An offer was accepted by the city from New York concessionaire Lynn Welcher to place a roller coaster at the site which would straddle the park and exhibition grounds boundary. A percentage of the coaster's revenue would go to the exhibition while it was running, with the percentage going to the street car railway during other times of the season.

    Mr. Welcher already had amusement rides at various Canadian and American sites. These included another roller coaster, The "Royal Ascot Racer" erected in Toronto at The Canadian National Exhibition in 1910, possibly as late as 1912. That ride would unfortunately only last until 1919, when it was removed.

    The Edmonton coaster was to cost $15,000, with construction to begin in May of 1915 under the direct supervision of Mr. Welcher. The ride location was given a guarantee by the City of Edmonton in the form of a 20-year lease. There seems to be no official name for this coaster, but one source says locals called it The "Green Rattler", so presumably the structure, or at least the rolling stock, was painted green.

(Image: The Coaster as seen from the Swimming Pool)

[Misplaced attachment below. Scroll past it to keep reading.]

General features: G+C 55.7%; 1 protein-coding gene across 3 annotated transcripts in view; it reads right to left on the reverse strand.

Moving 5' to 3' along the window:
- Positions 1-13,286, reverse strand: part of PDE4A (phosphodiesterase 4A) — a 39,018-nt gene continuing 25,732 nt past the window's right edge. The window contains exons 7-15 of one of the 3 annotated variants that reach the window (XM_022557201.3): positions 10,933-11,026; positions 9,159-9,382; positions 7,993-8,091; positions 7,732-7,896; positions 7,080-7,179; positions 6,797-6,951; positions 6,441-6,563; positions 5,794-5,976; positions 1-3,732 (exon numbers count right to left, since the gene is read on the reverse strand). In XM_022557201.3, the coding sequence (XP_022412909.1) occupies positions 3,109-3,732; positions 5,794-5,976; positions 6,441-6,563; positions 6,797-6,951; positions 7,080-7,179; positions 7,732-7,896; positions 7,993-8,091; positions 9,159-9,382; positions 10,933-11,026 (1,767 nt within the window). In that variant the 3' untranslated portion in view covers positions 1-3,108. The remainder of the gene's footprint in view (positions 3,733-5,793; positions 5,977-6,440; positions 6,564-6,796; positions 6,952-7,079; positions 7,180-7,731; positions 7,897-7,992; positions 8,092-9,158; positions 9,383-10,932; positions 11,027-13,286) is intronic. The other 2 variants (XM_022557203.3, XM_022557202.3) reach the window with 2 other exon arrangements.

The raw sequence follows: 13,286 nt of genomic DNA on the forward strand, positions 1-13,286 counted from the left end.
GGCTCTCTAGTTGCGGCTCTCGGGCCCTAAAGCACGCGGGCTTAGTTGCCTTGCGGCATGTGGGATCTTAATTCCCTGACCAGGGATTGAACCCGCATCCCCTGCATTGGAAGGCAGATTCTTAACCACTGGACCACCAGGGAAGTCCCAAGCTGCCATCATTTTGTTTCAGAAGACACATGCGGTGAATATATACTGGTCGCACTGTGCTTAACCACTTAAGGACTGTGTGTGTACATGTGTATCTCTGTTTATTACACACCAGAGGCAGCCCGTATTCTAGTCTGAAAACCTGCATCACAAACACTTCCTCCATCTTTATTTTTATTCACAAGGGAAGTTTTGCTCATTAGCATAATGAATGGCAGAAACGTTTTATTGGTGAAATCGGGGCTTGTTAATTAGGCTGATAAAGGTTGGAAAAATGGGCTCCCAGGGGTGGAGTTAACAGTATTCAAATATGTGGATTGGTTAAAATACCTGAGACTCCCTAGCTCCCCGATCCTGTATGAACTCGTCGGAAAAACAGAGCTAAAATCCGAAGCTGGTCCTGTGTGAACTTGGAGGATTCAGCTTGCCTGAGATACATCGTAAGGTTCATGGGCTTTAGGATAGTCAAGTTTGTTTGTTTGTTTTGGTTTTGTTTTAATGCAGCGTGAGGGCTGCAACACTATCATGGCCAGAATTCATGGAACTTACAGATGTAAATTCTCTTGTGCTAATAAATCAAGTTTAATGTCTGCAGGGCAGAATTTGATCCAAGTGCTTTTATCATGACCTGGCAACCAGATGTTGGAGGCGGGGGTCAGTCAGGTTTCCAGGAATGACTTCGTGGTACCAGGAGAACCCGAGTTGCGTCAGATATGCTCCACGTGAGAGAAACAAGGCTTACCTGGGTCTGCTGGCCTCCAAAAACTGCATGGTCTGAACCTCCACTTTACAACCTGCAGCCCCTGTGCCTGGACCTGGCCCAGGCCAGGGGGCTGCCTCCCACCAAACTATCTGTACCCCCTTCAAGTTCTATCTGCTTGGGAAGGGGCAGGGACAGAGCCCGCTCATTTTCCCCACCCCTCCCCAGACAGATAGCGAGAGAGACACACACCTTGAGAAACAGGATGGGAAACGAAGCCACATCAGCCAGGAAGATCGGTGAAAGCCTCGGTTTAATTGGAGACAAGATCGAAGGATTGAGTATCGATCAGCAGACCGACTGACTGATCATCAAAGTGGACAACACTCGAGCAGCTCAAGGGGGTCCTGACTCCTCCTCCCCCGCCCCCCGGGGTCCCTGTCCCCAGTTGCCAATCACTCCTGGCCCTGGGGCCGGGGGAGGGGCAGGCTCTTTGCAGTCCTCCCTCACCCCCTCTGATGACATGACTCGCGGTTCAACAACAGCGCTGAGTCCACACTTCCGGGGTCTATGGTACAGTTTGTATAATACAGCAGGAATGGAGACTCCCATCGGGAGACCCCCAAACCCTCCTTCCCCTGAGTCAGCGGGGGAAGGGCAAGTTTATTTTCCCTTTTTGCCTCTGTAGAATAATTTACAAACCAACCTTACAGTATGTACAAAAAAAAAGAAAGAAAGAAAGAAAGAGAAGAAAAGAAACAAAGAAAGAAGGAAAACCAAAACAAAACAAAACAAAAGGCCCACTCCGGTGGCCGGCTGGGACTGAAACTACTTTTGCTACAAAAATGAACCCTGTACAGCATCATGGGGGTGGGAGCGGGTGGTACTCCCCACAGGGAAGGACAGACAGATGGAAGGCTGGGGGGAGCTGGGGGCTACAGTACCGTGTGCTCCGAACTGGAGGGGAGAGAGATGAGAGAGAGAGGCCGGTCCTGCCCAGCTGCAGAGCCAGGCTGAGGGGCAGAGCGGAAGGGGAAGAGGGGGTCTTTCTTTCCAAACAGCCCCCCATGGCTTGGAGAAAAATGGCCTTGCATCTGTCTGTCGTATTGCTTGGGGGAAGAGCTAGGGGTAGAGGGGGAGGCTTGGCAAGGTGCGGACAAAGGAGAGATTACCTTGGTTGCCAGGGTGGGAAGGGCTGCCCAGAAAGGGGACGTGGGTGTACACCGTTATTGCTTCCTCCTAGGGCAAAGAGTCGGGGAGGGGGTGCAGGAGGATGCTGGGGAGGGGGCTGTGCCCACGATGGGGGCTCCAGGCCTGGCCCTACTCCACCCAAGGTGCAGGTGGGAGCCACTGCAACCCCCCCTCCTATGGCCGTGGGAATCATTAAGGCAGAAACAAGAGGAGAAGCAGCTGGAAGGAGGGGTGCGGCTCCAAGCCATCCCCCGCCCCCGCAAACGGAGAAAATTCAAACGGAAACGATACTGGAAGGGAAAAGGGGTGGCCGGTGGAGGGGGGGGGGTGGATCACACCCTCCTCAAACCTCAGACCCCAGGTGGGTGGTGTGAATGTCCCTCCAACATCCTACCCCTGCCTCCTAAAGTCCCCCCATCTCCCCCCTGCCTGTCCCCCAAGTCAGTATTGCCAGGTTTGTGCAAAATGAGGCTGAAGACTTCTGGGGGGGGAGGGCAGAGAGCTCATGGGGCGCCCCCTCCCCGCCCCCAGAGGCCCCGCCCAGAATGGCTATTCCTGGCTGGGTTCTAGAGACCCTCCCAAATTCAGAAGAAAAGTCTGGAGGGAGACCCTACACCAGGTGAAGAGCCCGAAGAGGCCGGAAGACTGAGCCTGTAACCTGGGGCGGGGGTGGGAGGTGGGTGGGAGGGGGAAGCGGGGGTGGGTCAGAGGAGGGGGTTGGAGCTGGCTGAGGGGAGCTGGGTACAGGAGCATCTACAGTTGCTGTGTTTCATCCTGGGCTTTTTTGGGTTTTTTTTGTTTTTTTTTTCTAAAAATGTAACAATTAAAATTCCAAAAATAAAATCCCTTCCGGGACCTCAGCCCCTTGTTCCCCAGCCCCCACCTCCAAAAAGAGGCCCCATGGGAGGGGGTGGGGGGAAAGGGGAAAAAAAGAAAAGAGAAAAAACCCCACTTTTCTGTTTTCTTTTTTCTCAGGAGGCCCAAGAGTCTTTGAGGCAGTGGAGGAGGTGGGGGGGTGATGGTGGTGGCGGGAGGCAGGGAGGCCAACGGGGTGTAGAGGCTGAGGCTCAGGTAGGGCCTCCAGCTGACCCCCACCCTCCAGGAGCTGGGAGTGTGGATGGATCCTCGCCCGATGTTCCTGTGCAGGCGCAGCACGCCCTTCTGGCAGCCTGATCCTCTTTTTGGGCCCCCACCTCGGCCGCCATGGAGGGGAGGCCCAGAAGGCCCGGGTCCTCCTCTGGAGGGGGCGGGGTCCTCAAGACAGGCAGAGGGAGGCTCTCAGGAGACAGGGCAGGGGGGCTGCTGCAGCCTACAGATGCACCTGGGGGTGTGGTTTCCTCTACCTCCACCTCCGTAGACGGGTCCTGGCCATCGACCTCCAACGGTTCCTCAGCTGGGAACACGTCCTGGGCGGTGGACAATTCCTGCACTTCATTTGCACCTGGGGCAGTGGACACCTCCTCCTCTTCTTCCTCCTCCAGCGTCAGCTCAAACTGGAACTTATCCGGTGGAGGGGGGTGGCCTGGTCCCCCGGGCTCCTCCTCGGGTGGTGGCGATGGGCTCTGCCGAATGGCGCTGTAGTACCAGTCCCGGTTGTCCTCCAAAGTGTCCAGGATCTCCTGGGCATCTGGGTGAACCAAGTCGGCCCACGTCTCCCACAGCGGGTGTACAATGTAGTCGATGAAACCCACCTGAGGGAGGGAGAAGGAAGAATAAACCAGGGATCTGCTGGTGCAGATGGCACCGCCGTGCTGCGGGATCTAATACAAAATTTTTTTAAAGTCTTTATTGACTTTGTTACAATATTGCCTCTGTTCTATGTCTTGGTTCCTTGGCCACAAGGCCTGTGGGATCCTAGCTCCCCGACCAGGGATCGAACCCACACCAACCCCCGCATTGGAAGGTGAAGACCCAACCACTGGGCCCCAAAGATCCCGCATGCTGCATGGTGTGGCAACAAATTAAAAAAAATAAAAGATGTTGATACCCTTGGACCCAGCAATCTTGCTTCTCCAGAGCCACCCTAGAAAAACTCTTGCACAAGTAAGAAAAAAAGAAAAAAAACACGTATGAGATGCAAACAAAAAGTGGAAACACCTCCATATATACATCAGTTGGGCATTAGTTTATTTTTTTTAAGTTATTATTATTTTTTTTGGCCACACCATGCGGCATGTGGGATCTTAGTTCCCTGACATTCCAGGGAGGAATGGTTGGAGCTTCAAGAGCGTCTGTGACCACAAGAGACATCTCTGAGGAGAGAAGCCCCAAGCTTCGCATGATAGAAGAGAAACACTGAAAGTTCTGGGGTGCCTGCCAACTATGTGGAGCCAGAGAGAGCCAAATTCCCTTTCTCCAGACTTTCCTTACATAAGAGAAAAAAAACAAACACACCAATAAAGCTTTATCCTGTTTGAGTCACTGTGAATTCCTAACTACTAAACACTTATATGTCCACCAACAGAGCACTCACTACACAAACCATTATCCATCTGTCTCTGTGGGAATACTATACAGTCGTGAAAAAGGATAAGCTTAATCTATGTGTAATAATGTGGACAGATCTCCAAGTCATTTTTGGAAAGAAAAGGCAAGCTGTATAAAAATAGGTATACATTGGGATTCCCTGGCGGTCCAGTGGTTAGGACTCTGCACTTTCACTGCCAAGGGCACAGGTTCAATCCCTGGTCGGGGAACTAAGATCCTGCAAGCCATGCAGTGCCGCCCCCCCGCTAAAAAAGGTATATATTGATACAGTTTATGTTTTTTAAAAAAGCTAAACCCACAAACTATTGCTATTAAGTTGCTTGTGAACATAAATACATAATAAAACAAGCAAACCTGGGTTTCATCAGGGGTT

(City of Edmonton Archives: EA 160-1002)

Here is a view of the coaster. The lift hill rises from the structure and the track makes a shallow dip, rising to go out of frame to the right. The coaster structure to the left of the lift is for the second turn-around.
To extreme Center Left may just be discerned one of the exhibition buildings. The roof at Lower Right is that of the bathing house for the park's swimming pool.

Green Rattler Lift Hill
Circa early 1930s

Green Rattler
First Turn-Around
Circa early 1930s

(Image: The Coaster's First Turn-Around)
(City of Edmonton Archives: EA 10-2818)

This view is to the right of the above but is later in time. It shows the first first turn-around.

    One other ride mentioned for the park in the 1920s was a Parker carousel. No details of it have surfaced but it must have replaced the portable PTC unit brought in by Johnny Jones. It was supposedly in the park from the 1920s through the 1930s. A single surviving horse is presently in the possession of the City of Edmonton Artifacts Centre.